About 90% of the time [f] is spelled one of these two ways.
3. Most of the time [f] is spelled <f> or <ff>.
4.f It is usually easy to know when to use <f> and <ff>. The <ff> is always there for good reasons. Most often it is due to assimilation or the VCC pattern, or it is between a short vowel and <le>. Less often it is due to twinning or simple addition.
With <ff> the VCC pattern rather than the VC# is usual at the end of words, as in stiff and staff rather than ∗stif or ∗staf. The only words that end with a single <f> following a short vowel are the French chef and clef and the English word if. So the only cases of [f] spelled <ff> due to twinning are in iffy, iffier, and iffiest.
In the following words, if the <ff> spelling is due to assimilation, twinning, or simple addition, analyze the word into prefix, base, and suffix to show where the <ff> spelling comes from. If the <ff> is due to the VCC pattern or is between a short vowel and <le>, just write ‘VCC’ or ‘<ffle>’ in the Analysis column. Remember that VCC rather than VC# is normal for [f] at the end of the word:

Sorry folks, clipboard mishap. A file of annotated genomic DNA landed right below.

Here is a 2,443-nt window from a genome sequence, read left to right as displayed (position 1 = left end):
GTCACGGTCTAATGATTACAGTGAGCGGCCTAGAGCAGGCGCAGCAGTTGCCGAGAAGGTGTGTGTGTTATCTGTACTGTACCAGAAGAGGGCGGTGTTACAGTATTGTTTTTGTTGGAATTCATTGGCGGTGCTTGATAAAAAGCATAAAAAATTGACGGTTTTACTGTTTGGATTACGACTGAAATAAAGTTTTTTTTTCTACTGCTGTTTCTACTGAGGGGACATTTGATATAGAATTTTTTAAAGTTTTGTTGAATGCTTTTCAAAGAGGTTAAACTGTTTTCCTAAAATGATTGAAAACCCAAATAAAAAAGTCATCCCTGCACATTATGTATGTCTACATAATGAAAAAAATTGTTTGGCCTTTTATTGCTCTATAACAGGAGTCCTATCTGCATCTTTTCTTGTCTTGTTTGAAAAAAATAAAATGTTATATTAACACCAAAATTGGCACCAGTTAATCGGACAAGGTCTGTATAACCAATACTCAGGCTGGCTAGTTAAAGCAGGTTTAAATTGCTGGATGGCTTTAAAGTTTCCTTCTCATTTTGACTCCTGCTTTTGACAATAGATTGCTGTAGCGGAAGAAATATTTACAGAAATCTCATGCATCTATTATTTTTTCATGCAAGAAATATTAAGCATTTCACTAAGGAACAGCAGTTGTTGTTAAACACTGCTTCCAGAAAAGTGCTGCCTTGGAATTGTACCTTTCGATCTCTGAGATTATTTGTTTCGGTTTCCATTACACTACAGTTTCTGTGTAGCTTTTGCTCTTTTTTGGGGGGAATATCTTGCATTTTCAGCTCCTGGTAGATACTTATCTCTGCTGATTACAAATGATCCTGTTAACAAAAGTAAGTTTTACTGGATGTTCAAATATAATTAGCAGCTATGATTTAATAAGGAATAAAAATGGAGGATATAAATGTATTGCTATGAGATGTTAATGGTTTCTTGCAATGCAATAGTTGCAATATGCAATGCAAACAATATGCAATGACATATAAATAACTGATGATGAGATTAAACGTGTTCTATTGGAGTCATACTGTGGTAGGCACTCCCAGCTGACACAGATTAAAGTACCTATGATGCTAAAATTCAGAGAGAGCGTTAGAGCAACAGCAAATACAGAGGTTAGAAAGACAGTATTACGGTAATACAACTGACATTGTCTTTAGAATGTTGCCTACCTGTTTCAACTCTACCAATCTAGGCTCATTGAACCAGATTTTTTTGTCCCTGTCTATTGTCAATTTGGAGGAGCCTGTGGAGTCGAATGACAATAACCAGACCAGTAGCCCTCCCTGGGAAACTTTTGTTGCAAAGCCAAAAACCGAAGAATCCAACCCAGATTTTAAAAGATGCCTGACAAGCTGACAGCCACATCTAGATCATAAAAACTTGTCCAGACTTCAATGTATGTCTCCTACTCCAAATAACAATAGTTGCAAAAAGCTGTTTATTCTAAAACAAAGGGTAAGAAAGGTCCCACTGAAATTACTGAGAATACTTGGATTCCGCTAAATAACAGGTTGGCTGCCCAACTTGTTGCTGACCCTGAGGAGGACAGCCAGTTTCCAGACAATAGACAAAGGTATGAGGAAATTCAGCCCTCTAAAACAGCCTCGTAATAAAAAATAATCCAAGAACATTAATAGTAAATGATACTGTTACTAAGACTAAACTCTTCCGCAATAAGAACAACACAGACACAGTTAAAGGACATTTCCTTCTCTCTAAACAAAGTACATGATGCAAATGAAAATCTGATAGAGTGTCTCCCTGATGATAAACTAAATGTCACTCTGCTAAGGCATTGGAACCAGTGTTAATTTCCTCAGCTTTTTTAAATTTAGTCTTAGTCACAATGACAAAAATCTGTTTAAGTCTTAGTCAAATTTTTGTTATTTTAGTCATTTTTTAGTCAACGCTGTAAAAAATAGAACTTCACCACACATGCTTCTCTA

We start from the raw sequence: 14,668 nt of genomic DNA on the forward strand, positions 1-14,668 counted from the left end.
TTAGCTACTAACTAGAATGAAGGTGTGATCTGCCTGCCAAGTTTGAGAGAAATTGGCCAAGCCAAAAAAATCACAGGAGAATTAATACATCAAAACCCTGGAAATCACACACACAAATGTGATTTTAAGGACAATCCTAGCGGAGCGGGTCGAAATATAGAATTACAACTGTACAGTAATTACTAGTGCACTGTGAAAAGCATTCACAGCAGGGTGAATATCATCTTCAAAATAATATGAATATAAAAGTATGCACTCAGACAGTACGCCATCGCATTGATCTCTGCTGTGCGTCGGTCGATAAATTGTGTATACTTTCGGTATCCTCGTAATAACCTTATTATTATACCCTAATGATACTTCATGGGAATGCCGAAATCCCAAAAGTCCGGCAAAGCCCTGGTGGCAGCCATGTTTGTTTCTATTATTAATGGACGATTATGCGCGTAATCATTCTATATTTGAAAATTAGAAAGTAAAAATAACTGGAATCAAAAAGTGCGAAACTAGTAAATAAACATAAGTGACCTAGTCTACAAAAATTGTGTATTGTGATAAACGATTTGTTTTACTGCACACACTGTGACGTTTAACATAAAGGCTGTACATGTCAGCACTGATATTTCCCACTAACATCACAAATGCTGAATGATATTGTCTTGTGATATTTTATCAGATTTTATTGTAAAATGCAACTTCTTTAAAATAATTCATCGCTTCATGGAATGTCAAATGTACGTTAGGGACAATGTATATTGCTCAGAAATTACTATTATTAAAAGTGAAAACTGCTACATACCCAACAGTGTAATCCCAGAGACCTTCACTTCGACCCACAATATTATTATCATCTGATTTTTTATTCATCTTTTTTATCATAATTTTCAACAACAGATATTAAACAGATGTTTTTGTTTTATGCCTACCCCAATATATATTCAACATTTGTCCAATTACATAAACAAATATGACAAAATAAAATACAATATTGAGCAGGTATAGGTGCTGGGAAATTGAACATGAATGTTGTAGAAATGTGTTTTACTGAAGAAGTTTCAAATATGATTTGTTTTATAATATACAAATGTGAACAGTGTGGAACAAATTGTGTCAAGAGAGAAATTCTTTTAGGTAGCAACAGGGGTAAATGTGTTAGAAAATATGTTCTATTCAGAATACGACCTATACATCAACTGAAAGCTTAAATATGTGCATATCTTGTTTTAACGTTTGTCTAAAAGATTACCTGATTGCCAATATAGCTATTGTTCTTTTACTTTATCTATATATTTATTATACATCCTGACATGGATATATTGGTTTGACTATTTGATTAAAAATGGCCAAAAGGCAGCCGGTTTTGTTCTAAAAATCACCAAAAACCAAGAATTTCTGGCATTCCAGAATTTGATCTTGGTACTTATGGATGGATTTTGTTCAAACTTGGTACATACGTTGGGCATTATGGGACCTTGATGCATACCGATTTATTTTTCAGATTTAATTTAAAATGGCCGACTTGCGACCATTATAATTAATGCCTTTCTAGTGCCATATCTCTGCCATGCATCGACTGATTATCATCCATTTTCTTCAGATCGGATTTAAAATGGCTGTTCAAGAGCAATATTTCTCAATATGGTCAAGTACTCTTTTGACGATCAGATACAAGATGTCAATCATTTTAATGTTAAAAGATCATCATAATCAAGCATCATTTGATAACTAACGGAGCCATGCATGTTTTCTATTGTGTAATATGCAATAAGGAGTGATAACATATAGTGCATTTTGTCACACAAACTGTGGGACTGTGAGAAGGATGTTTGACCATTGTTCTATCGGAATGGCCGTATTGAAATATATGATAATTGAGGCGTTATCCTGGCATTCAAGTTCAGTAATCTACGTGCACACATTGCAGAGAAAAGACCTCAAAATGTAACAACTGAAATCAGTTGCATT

ad+ f + fect + ion
if + f + y
ob+ f + fer + ing
ex+ f + fect + ive
shelf + ful
in + dis+ f + fer + ent
ex+ f + fic + i + ent
sub+ f + fer + ed
if + f +y+ i + est
Item 4. The answer sheet gives full analyses for the words in this table although the students need only analyze the words enough to show the reason for the <ff>. The <i> insertion in efficient is, again, due to the demands of the pattern for the palatalized <c> spelling of [sh].
For more on the spelling of [f] see AES, pp. 377-84.